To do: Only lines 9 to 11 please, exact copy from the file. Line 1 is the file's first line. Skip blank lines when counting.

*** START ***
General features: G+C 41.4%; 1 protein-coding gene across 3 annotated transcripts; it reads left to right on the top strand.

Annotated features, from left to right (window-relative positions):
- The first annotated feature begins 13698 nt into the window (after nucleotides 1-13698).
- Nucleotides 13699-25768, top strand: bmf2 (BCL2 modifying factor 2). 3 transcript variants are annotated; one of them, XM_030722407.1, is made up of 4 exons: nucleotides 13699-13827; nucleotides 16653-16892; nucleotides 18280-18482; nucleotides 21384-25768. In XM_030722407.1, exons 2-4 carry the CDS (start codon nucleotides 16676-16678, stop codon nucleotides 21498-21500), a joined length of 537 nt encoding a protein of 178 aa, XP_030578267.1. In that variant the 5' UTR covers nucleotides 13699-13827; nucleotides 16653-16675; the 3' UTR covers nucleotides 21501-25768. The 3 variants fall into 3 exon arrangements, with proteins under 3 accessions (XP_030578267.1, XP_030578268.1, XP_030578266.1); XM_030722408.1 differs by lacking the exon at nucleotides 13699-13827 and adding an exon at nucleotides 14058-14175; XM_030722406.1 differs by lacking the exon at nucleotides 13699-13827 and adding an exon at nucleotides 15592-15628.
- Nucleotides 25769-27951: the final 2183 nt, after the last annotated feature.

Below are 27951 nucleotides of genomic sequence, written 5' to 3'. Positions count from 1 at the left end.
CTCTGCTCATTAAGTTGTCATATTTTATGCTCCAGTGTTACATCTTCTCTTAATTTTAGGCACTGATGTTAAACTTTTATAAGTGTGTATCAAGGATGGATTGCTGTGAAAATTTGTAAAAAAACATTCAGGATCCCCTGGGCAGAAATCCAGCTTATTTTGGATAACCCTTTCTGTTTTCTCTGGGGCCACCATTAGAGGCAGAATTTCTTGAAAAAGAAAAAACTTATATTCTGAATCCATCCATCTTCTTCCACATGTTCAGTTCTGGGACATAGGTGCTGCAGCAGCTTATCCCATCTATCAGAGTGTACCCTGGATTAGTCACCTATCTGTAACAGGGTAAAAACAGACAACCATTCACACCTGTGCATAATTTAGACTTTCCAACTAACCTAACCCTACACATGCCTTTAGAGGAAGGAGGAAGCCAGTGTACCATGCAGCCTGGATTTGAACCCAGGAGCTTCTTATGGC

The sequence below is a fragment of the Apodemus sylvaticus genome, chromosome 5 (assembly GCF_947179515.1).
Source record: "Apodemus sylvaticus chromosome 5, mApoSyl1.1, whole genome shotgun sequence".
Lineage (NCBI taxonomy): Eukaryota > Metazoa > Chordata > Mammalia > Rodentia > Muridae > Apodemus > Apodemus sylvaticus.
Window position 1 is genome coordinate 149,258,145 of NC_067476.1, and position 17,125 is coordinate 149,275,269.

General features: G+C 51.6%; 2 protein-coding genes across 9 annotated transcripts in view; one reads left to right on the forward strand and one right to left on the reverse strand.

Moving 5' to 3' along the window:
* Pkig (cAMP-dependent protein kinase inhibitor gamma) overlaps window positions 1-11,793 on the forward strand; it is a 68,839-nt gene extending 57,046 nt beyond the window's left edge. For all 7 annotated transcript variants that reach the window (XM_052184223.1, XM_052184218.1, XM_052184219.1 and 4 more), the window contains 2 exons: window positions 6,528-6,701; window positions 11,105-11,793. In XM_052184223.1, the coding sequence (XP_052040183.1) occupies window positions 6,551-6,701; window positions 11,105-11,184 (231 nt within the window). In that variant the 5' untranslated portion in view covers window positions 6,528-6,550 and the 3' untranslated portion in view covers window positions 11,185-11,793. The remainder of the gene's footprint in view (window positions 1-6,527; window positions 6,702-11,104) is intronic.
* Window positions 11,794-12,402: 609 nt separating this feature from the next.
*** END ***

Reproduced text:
Source record: "Apodemus sylvaticus chromosome 5, mApoSyl1.1, whole genome shotgun sequence".
Lineage (NCBI taxonomy): Eukaryota > Metazoa > Chordata > Mammalia > Rodentia > Muridae > Apodemus > Apodemus sylvaticus.
Window position 1 is genome coordinate 149,258,145 of NC_067476.1, and position 17,125 is coordinate 149,275,269.